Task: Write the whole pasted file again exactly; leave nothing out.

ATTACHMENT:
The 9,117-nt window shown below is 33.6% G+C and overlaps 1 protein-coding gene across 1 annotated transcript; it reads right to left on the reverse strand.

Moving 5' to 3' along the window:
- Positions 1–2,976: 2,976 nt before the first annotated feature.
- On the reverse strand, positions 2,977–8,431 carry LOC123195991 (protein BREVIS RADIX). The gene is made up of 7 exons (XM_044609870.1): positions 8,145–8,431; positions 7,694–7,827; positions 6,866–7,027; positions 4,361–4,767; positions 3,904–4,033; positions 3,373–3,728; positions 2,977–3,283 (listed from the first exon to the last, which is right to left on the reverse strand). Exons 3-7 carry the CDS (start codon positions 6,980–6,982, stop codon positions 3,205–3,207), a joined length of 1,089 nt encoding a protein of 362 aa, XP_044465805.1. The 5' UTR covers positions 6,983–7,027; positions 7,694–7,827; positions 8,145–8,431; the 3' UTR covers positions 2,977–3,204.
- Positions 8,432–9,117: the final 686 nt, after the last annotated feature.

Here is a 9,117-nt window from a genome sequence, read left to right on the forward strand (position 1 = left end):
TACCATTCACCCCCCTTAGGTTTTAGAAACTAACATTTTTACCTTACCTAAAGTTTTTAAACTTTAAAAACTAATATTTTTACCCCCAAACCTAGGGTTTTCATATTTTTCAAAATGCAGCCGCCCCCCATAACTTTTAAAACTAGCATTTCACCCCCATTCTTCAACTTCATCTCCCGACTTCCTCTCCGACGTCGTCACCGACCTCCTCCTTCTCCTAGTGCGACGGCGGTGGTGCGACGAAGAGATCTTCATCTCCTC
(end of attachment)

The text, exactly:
The 9,117-nt window shown below is 33.6% G+C and overlaps 1 protein-coding gene across 1 annotated transcript; it reads right to left on the reverse strand.

Moving 5' to 3' along the window:
- Positions 1–2,976: 2,976 nt before the first annotated feature.
- On the reverse strand, positions 2,977–8,431 carry LOC123195991 (protein BREVIS RADIX). The gene is made up of 7 exons (XM_044609870.1): positions 8,145–8,431; positions 7,694–7,827; positions 6,866–7,027; positions 4,361–4,767; positions 3,904–4,033; positions 3,373–3,728; positions 2,977–3,283 (listed from the first exon to the last, which is right to left on the reverse strand). Exons 3-7 carry the CDS (start codon positions 6,980–6,982, stop codon positions 3,205–3,207), a joined length of 1,089 nt encoding a protein of 362 aa, XP_044465805.1. The 5' UTR covers positions 6,983–7,027; positions 7,694–7,827; positions 8,145–8,431; the 3' UTR covers positions 2,977–3,204.
- Positions 8,432–9,117: the final 686 nt, after the last annotated feature.

Here is a 9,117-nt window from a genome sequence, read left to right on the forward strand (position 1 = left end):
TACCATTCACCCCCCTTAGGTTTTAGAAACTAACATTTTTACCTTACCTAAAGTTTTTAAACTTTAAAAACTAATATTTTTACCCCCAAACCTAGGGTTTTCATATTTTTCAAAATGCAGCCGCCCCCCATAACTTTTAAAACTAGCATTTCACCCCCATTCTTCAACTTCATCTCCCGACTTCCTCTCCGACGTCGTCACCGACCTCCTCCTTCTCCTAGTGCGACGGCGGTGGTGCGACGAAGAGATCTTCATCTCCTC